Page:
When I first saw this story, I was a bit disturbed. In an interview, for a statistician, the candidate was asked for his Facebook username and password. The interviewer wanted to view non-public parts of the candidate's profile on Facebook, and the candidate refused and withdrew his job application. I've heard of this in the past, with the city of Bozeman asking for credentials, but it appears the practice is growing. College athletes are asked to "friend" coaching staff, and some public sector workers must connect with their superiors.
If I were asked in an interview, I would politely decline and state that I have set up privacy for a reason. There are things I post to share with friends and family that are not meant to be available for the general public. In my mind, these are akin to photo albums or letters I've written that I store in my house. Anything that I post publicly I take responsibility for, but private posts are private. I would suggest you do the same.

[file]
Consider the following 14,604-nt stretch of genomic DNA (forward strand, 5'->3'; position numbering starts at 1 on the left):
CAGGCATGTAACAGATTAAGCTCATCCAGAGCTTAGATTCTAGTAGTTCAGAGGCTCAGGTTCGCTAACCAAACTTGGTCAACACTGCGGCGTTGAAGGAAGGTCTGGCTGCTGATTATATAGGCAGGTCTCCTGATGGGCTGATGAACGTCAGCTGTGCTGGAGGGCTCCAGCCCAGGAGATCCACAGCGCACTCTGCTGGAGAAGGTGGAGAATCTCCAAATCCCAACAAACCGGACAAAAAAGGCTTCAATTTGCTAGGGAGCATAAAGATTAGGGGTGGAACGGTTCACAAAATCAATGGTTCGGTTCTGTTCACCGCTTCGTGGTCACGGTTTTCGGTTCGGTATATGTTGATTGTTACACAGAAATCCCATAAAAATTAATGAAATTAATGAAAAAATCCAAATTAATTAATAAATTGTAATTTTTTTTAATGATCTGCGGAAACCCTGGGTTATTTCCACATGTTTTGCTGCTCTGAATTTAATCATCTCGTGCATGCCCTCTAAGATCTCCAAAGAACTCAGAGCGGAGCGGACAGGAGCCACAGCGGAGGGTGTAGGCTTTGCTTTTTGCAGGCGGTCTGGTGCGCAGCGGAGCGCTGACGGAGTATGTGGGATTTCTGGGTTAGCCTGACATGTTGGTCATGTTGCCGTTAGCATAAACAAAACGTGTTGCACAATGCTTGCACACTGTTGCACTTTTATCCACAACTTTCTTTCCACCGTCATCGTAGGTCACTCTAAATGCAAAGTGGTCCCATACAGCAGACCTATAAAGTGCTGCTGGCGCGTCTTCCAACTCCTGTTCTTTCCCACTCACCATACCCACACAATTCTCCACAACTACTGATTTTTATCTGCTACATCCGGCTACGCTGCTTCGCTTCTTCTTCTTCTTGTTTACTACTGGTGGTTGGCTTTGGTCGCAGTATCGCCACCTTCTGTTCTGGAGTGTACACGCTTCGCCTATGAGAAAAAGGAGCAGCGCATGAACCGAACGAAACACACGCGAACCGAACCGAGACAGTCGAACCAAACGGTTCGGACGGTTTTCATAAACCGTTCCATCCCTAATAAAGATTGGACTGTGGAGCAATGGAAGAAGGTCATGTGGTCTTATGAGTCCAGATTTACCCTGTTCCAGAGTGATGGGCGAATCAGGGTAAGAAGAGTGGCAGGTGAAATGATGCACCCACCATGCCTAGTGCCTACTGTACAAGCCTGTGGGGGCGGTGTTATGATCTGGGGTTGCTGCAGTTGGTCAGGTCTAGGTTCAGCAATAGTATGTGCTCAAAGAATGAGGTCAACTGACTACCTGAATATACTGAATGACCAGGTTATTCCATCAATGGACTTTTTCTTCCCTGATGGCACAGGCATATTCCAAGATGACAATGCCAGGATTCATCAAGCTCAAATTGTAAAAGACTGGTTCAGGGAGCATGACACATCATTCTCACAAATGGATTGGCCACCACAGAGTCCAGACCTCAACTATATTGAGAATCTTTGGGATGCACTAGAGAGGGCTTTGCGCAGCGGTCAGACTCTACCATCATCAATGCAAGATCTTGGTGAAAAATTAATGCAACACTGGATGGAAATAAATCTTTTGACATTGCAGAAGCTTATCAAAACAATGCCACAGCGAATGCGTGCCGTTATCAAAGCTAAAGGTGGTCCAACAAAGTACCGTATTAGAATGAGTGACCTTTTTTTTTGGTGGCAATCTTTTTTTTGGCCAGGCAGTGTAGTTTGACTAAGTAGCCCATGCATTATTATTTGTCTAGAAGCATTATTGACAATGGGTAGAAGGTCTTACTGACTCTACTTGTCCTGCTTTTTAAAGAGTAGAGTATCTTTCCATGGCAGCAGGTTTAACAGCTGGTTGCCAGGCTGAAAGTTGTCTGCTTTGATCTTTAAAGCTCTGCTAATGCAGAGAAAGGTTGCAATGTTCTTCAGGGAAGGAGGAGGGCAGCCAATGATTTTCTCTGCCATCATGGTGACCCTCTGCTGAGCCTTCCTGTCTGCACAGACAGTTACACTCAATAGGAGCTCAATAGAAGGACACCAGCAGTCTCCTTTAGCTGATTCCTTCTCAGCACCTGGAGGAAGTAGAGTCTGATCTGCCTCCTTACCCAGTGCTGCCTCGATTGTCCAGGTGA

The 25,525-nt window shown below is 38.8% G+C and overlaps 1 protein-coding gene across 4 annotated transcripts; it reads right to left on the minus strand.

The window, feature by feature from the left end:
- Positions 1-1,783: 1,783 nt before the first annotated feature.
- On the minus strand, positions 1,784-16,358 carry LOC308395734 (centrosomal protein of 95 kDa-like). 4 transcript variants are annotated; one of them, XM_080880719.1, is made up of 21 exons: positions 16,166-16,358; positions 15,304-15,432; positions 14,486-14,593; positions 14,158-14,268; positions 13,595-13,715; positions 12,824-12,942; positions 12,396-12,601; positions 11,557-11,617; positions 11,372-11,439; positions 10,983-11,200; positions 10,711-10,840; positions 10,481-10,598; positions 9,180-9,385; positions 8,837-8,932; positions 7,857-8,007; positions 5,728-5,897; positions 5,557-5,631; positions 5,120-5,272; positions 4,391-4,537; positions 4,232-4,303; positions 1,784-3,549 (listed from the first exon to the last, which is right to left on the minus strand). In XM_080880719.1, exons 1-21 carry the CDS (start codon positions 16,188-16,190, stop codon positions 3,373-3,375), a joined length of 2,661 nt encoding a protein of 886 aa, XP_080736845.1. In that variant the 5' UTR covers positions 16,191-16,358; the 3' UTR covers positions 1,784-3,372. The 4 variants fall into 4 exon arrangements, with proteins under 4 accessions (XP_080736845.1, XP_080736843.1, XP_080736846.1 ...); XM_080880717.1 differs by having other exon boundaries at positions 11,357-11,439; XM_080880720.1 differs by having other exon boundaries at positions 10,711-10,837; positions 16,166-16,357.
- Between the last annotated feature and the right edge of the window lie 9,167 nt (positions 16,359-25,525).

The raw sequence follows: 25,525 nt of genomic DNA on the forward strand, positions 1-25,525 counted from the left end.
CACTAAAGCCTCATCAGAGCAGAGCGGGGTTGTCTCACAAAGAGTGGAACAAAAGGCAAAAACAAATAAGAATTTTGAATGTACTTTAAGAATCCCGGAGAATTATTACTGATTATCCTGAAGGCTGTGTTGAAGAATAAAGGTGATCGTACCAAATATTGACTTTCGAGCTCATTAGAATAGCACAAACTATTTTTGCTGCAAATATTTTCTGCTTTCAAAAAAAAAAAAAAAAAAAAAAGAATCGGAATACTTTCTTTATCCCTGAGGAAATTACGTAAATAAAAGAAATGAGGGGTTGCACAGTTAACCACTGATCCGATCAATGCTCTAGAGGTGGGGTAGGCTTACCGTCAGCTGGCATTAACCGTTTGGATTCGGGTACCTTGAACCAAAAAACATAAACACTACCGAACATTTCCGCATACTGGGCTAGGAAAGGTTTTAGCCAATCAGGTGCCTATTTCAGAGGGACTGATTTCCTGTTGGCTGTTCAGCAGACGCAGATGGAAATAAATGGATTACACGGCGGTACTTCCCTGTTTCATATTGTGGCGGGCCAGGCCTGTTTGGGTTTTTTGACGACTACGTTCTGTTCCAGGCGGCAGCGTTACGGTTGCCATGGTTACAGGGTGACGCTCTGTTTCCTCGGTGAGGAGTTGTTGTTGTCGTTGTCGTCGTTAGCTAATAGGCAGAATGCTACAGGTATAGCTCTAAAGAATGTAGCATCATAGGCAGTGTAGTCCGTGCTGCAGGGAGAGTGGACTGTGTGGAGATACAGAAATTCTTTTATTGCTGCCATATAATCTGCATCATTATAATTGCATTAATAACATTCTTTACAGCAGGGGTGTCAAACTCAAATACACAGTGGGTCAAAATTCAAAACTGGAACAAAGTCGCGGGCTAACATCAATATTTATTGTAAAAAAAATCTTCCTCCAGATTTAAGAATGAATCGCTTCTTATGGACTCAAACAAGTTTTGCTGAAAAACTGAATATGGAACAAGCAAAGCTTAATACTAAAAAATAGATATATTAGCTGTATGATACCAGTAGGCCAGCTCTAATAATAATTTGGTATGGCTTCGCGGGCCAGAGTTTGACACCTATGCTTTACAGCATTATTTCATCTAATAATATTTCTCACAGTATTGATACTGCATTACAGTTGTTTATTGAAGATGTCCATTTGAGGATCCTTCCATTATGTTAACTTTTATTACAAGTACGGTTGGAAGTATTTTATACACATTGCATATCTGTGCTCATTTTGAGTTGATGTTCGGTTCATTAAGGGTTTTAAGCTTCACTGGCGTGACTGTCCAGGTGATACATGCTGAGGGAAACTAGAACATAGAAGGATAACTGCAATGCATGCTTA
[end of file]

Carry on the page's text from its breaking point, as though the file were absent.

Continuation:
On one hand companies are free to ask and candidates are free to decline, and that's the free market. At some point, however, if all companies were to ask for this, employees would essentially have no choice but to comply, which feels like an intrusion into employee's lives at a higher level than I feel should be allowed. It strikes me as a little too 1984-ish for my own comfort.
Part of the problem is that the laws we've written for the real world frame the way we interact. Those laws, however, don't necessarily translate and apply to the digital world, which means that we struggle to apply them in this new frame of reference. I think that we also aren't always sure exactly how we would want to have our privacy or rights preserved in the digital world, and all too often we have companies, and criminals, taking advantage of that fact.
I suggest everyone make an effort to separate your public and professional posts and profile online. Point employers to a professional profile, and let them know this what they should expect from you at work. Your personal thoughts and ideas are separate, and you'll keep them that way at work, just as you do in the digital world.
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